Physics


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A Canadian teenager from Fort McMurray, Alberta has won a major scientific competition for an electrifying YouTube video in which she brilliantly simplifies the complicated concept of quantum tunnelling.   Maryam Tsegaye, a 17-year-old student from École McTavish Public High School, took home top prize at the sixth annual Breakthrough Junior Challenge for the explainer,
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China successfully powered up its “artificial sun” nuclear fusion reactor for the first time, state media reported Friday, marking a great advance in the country’s nuclear power research capabilities.   The HL-2M Tokamak reactor is China’s largest and most advanced nuclear fusion experimental research device, and scientists hope that the device can potentially unlock a
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Wherever you have fluid, there you can also find vortex rings. Now, scientists have found vortex rings somewhere fascinating – inside a tiny pillar made of a magnetic material, the gadolinium-cobalt intermetallic compound GdCo2.   If you’ve seen smoke rings, or bubble rings under water, you’ve seen vortex rings: doughnut-shaped vortices that form when fluid flows back
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For something that largely exists in just two dimensions, graphene seems to be everywhere. The super-thin ‘wonder material’ is famous not only for its incredible strength, but also its unique, often surprising mix of thermal and electromagnetic properties.   In recent times, many of the strangest experimental discoveries in graphene research have been made when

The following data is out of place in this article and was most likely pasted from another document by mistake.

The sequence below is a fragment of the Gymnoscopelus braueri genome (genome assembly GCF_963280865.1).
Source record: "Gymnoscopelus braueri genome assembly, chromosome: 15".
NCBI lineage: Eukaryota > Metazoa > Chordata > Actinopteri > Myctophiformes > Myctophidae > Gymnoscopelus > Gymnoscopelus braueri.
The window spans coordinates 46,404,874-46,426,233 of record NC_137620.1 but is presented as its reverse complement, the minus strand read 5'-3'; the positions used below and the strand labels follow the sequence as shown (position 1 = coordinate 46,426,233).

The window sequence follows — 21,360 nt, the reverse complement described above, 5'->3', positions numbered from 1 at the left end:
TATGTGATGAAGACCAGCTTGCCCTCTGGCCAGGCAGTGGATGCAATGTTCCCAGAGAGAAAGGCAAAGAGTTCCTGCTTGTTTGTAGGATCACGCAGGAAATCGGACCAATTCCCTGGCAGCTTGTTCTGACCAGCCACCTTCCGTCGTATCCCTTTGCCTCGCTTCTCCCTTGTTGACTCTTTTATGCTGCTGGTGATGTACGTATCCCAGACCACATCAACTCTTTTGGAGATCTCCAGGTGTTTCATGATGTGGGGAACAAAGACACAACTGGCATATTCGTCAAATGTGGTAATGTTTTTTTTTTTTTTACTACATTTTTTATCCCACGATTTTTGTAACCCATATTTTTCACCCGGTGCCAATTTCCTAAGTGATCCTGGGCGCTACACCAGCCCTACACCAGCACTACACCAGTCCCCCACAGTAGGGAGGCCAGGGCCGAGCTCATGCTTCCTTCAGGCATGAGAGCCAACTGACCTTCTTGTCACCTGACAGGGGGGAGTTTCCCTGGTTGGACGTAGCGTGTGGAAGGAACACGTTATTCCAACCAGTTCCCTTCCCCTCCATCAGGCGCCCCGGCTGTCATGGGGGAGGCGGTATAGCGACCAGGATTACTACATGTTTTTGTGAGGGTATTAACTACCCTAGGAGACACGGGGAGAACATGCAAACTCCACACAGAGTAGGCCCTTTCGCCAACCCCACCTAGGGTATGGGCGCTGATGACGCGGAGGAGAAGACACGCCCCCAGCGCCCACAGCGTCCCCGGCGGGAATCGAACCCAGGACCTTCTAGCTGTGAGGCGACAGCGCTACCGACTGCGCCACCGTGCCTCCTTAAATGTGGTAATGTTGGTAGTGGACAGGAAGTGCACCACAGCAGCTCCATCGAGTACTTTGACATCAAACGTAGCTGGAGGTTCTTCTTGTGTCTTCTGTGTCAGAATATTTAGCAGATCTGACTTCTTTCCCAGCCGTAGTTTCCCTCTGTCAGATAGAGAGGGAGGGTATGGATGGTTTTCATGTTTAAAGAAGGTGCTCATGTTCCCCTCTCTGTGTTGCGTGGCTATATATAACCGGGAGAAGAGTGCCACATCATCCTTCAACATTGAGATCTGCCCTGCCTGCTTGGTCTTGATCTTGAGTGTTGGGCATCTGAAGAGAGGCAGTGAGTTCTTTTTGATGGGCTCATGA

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Magnetism and electricity are linked together in many weird and wonderful ways throughout science, including the fascinating magnetoelectric effect noticeable in some crystals – where the electrical properties of a crystal can be influenced by a magnetic field, and vice versa.   Now things have gotten even weirder, because scientists have discovered a brand new
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Often it’s the most minute scientific measurements that are the most important, and researchers have developed a new, super-small device that’s capable of detecting magnetic fields even when they’re extremely faint.   The device, a new kind of superconducting quantum interference device (SQUID), is just 10 nanometres high, or around a thousandth of the thickness of a